album review
Arts and Entertainment
Paloma Faith is joining The Voice as a new coach

TV
Arts and Entertainment
Dowton Abbey has been pulling in 'telly tourists', who are visiting Highclere House in Berkshire

TV
Arts and Entertainment

TV
Arts and Entertainment
Patriot games: Vic Reeves featured in ‘Very British Problems’
TV review
Latest stories from i100
Have you tried new the Independent Digital Edition apps?
SPONSORED FEATURES

ES Rentals

    Independent Dating
    and  

    By clicking 'Search' you
    are agreeing to our
    Terms of Use.

    Isis profits from destruction of antiquities by selling relics to dealers - and then blowing up the buildings they come from to conceal the evidence of looting

    How Isis profits from destruction of antiquities

    Robert Fisk on the terrorist group's manipulation of the market to increase the price of artefacts
    Labour leadership: Andy Burnham urges Jeremy Corbyn voters to think again in last-minute plea

    'If we lose touch we’ll end up with two decades of the Tories'

    In an exclusive interview, Andy Burnham urges Jeremy Corbyn voters to think again in last-minute plea
    Tunisia fears its Arab Spring could be reversed as the new regime becomes as intolerant of dissent as its predecessor

    The Arab Spring reversed

    Tunisian protesters fear that a new law will whitewash corrupt businessmen and officials, but they are finding that the new regime is becoming as intolerant of dissent as its predecessor
    King Arthur: Legendary figure was real and lived most of his life in Strathclyde, academic claims

    Academic claims King Arthur was real - and reveals where he lived

    Dr Andrew Breeze says the legendary figure did exist – but was a general, not a king
    Who is Oliver Bonas and how has he captured middle-class hearts?

    Who is Oliver Bonas?

    It's the first high-street store to pay its staff the living wage, and it saw out the recession in style
    Earth has 'lost more than half its trees' since humans first started cutting them down

    Axe-wielding Man fells half the world’s trees – leaving us just 422 each

    However, the number of trees may be eight times higher than previously thought
    60 years of Scalextric: Model cars are now stuffed with as much tech as real ones

    60 years of Scalextric

    Model cars are now stuffed with as much tech as real ones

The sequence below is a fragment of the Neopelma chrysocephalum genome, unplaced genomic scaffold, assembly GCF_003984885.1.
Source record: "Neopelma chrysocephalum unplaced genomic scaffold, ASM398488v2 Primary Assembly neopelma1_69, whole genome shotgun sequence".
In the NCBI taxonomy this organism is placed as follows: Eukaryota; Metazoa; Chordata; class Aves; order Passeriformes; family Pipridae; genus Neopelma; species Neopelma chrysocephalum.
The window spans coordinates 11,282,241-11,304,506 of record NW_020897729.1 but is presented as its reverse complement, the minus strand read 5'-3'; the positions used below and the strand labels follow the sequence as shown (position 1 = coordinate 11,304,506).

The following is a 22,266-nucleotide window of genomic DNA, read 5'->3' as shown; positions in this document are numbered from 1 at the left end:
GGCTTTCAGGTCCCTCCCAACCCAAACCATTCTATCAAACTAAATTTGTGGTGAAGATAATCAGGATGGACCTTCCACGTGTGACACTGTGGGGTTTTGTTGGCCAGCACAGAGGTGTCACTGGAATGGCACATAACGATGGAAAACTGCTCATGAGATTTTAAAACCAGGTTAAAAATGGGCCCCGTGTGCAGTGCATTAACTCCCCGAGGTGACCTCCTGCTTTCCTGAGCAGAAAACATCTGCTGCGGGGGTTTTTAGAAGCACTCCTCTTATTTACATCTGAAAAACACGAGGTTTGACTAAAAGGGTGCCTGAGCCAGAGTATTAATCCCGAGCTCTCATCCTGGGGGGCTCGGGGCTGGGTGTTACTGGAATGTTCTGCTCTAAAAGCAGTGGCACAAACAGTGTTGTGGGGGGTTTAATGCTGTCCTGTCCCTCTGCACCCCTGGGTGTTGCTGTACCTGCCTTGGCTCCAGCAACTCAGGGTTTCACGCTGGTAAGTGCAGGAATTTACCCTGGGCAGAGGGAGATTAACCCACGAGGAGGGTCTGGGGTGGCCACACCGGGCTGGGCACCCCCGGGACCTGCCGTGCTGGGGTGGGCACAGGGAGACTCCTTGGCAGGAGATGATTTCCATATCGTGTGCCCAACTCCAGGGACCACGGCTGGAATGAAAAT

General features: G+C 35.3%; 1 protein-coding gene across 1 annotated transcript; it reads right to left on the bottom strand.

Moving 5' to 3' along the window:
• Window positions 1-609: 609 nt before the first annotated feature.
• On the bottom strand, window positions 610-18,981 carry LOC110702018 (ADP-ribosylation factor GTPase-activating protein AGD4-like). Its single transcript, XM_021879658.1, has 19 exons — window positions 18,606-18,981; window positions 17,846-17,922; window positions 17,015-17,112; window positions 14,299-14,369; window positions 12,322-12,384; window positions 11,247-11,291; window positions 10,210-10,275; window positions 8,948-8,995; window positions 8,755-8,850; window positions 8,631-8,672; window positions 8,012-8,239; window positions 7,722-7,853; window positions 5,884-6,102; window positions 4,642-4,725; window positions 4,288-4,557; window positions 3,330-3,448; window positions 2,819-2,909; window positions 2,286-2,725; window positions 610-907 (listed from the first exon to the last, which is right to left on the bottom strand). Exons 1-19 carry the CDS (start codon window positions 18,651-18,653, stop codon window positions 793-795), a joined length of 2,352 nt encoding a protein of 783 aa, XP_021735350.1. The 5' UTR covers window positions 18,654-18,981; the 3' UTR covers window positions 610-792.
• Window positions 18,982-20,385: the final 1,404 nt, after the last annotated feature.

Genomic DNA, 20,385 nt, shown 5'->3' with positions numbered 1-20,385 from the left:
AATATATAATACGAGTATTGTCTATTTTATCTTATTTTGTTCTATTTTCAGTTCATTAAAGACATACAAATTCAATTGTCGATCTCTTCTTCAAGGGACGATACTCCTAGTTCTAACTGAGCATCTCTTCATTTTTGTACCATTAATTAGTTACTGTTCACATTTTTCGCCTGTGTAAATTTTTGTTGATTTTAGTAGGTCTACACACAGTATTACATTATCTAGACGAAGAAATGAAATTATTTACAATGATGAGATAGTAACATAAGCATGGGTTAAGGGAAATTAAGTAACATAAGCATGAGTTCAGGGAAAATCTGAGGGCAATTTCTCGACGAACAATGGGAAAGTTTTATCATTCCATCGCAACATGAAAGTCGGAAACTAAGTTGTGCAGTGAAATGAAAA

Theme parks continue to draw in thrill-seekers despite the risks - so why are we so addicted?

    Why are we addicted to theme parks?

    Now that Banksy has unveiled his own dystopian version, Christopher Beanland considers the ups and downs of our endless quest for amusement
    Tourism in Iran: The country will soon be opening up again after years of isolation

    Iran is opening up again to tourists

    After years of isolation, Iran is reopening its embassies abroad. Soon, there'll be the chance for the adventurous to holiday there
    10 best PS4 games

    10 best PS4 games

    Can’t wait for the new round of blockbusters due out this autumn? We played through last year’s offering
    Transfer window: Ten things we learnt

    Ten things we learnt from the transfer window

    Record-breaking spending shows FFP restraint no longer applies
    Migrant crisis: UN official Philippe Douste-Blazy reveals the harrowing sights he encountered among refugees arriving on Lampedusa

    ‘Can we really just turn away?’

    Dead bodies, men drowning, women miscarrying – a senior UN figure on the horrors he has witnessed among migrants arriving on Lampedusa, and urges politicians not to underestimate our caring nature
    Nine of Syria and Iraq's 10 world heritage sites are in danger as Isis ravages centuries of history

    Nine of Syria and Iraq's 10 world heritage sites are in danger...

    ... and not just because of Isis vandalism
    Girl on a Plane: An exclusive extract of the novelisation inspired by the 1970 Palestinian fighters hijack

    Girl on a Plane

    An exclusive extract of the novelisation inspired by the 1970 Palestinian fighters hijack
    Why Frederick Forsyth's spying days could spell disaster for today's journalists

    Why Frederick Forsyth's spying days could spell disaster for today's journalists

    The author of 'The Day of the Jackal' has revealed he spied for MI6 while a foreign correspondent